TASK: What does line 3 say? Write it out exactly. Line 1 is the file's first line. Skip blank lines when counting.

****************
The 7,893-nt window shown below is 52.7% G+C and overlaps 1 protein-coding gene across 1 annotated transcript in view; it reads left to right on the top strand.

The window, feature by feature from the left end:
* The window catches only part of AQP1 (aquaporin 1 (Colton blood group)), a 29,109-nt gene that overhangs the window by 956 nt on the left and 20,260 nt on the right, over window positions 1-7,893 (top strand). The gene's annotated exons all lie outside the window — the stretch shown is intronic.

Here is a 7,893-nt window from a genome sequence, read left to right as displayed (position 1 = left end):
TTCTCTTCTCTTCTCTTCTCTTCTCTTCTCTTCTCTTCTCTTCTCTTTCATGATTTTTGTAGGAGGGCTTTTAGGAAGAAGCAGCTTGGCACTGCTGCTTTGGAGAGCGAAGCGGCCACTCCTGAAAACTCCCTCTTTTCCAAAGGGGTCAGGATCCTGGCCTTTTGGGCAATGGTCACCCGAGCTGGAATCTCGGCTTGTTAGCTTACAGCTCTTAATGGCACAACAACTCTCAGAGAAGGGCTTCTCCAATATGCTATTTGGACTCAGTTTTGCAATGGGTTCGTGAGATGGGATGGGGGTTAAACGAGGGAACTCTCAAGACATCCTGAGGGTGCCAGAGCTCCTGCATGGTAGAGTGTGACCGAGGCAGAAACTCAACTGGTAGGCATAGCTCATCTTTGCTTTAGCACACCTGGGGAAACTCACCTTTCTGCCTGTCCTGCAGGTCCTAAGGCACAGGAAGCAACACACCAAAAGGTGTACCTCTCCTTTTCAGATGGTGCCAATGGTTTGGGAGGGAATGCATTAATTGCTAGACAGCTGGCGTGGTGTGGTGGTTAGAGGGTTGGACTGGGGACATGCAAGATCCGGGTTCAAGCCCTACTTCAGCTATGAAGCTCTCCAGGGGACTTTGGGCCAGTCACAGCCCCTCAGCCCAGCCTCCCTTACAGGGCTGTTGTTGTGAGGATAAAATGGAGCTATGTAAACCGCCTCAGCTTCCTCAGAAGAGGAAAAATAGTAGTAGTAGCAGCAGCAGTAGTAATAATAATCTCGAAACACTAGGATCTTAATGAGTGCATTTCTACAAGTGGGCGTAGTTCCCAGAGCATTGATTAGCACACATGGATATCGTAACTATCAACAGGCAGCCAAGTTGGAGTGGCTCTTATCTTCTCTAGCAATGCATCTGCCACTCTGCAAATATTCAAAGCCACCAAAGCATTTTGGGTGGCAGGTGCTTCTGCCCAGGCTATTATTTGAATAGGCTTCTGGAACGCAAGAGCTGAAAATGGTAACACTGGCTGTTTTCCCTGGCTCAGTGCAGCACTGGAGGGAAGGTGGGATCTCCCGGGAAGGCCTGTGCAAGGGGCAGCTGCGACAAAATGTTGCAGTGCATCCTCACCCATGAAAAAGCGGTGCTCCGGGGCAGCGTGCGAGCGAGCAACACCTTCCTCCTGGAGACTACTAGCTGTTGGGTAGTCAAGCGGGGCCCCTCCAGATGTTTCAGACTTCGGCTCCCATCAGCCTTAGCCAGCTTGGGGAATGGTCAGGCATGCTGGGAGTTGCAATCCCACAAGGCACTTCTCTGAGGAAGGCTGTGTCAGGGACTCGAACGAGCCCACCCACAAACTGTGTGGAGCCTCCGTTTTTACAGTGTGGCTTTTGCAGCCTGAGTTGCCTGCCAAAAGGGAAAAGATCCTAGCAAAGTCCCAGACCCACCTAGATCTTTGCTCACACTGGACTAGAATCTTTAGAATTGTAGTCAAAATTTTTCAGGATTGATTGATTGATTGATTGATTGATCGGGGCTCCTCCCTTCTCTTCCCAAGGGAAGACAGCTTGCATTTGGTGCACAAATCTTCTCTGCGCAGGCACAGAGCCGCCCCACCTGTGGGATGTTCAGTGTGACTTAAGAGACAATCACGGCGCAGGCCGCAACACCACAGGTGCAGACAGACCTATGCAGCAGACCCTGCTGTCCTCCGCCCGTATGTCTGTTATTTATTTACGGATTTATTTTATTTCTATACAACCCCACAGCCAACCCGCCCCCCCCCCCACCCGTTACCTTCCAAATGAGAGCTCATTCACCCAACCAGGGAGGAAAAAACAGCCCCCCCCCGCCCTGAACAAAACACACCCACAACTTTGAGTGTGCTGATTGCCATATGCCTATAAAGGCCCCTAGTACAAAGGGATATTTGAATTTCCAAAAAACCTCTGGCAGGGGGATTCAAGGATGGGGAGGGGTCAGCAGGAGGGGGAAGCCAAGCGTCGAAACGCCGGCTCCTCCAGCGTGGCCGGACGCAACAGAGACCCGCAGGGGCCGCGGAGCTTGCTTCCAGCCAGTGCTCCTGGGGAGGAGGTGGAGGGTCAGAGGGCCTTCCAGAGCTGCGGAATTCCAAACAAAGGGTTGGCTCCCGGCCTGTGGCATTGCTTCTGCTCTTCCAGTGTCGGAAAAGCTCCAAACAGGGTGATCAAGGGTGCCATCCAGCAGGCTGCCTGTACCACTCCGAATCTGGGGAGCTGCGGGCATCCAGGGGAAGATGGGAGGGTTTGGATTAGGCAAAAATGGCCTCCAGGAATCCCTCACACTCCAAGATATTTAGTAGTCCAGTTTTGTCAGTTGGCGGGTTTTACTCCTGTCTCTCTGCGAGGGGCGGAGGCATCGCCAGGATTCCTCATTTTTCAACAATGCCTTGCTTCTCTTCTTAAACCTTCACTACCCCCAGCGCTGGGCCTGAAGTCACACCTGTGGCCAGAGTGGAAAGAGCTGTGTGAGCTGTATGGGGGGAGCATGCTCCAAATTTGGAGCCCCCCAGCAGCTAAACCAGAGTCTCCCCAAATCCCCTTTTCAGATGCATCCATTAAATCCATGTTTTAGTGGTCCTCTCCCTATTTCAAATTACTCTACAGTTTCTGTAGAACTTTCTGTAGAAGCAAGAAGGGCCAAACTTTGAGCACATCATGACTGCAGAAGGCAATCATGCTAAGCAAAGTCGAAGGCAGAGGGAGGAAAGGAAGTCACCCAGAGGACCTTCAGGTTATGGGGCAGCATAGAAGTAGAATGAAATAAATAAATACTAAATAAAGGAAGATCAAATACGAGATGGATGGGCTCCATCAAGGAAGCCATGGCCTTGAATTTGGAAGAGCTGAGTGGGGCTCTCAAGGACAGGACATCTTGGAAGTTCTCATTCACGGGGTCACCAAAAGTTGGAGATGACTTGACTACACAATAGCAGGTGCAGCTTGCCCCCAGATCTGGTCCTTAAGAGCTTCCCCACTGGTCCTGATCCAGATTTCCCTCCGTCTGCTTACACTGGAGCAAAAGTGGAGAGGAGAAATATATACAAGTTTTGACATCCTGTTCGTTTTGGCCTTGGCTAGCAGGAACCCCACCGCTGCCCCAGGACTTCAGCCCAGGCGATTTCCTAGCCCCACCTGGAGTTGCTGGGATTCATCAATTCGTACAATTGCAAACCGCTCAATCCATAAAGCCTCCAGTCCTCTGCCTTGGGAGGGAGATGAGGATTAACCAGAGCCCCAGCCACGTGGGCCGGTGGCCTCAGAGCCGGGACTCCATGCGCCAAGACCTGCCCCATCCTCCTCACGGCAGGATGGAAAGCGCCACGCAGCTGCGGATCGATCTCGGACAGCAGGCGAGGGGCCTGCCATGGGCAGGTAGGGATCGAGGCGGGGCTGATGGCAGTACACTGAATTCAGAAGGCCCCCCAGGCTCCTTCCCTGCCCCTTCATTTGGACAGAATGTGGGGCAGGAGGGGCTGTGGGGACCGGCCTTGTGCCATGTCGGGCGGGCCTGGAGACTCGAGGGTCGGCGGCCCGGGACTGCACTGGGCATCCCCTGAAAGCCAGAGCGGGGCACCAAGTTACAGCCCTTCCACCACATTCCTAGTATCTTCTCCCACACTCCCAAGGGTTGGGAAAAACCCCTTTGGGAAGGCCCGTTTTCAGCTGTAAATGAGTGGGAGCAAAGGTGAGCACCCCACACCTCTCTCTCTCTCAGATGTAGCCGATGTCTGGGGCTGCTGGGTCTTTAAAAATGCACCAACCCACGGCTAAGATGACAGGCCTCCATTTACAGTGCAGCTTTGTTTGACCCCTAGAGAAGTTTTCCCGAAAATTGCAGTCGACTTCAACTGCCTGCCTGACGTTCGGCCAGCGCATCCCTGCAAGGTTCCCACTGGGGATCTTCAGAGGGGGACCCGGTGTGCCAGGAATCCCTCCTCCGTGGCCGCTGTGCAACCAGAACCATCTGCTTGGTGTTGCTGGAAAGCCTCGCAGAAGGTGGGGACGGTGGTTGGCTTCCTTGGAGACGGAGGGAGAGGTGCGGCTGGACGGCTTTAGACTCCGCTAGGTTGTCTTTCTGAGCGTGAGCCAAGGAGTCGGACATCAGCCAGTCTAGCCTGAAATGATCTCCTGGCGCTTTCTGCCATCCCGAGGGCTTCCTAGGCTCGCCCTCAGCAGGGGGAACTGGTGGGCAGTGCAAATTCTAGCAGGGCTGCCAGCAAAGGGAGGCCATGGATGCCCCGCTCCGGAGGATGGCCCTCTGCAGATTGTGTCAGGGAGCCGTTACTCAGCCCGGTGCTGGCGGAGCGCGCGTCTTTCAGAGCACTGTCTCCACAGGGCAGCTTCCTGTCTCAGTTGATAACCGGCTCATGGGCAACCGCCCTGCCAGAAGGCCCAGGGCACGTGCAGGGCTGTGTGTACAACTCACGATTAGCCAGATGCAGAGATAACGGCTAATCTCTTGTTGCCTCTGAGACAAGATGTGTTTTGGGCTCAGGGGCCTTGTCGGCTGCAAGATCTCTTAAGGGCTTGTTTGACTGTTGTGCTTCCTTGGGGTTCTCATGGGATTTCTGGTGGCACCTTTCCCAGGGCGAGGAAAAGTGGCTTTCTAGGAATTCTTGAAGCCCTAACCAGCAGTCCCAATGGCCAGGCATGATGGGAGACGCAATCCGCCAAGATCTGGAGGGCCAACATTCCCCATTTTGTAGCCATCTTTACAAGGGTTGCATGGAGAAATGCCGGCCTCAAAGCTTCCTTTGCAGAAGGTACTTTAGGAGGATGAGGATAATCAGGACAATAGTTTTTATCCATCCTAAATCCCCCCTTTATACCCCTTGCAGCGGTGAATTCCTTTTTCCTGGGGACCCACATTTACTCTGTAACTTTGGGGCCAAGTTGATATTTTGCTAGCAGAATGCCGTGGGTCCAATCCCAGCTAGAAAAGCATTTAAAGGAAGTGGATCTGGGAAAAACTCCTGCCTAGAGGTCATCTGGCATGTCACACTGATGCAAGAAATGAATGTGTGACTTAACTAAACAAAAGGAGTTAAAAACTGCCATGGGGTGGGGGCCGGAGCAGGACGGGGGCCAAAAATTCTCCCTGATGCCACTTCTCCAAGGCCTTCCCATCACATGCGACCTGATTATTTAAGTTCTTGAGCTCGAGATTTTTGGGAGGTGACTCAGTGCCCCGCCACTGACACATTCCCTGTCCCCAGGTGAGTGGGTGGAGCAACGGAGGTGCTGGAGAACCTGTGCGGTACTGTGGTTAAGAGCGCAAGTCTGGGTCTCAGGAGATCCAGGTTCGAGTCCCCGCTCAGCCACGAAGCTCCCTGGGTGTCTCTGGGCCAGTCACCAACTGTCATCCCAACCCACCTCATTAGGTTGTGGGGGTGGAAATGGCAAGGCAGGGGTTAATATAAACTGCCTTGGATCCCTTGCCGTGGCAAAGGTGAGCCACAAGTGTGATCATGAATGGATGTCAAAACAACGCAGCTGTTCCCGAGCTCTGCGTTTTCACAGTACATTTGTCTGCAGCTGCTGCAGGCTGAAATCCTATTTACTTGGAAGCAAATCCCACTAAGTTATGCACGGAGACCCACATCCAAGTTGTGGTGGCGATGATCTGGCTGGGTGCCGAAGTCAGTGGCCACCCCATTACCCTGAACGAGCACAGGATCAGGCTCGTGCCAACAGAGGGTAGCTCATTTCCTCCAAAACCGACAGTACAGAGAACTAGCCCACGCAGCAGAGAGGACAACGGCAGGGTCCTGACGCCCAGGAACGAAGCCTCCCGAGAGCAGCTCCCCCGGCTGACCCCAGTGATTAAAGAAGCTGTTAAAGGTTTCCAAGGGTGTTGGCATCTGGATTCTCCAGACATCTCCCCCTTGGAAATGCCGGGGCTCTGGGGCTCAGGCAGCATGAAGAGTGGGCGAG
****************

* The window catches only part of AQP1 (aquaporin 1 (Colton blood group)), a 29,109-nt gene that overhangs the window by 956 nt on the left and 20,260 nt on the right, over window positions 1-7,893 (top strand). The gene's annotated exons all lie outside the window — the stretch shown is intronic.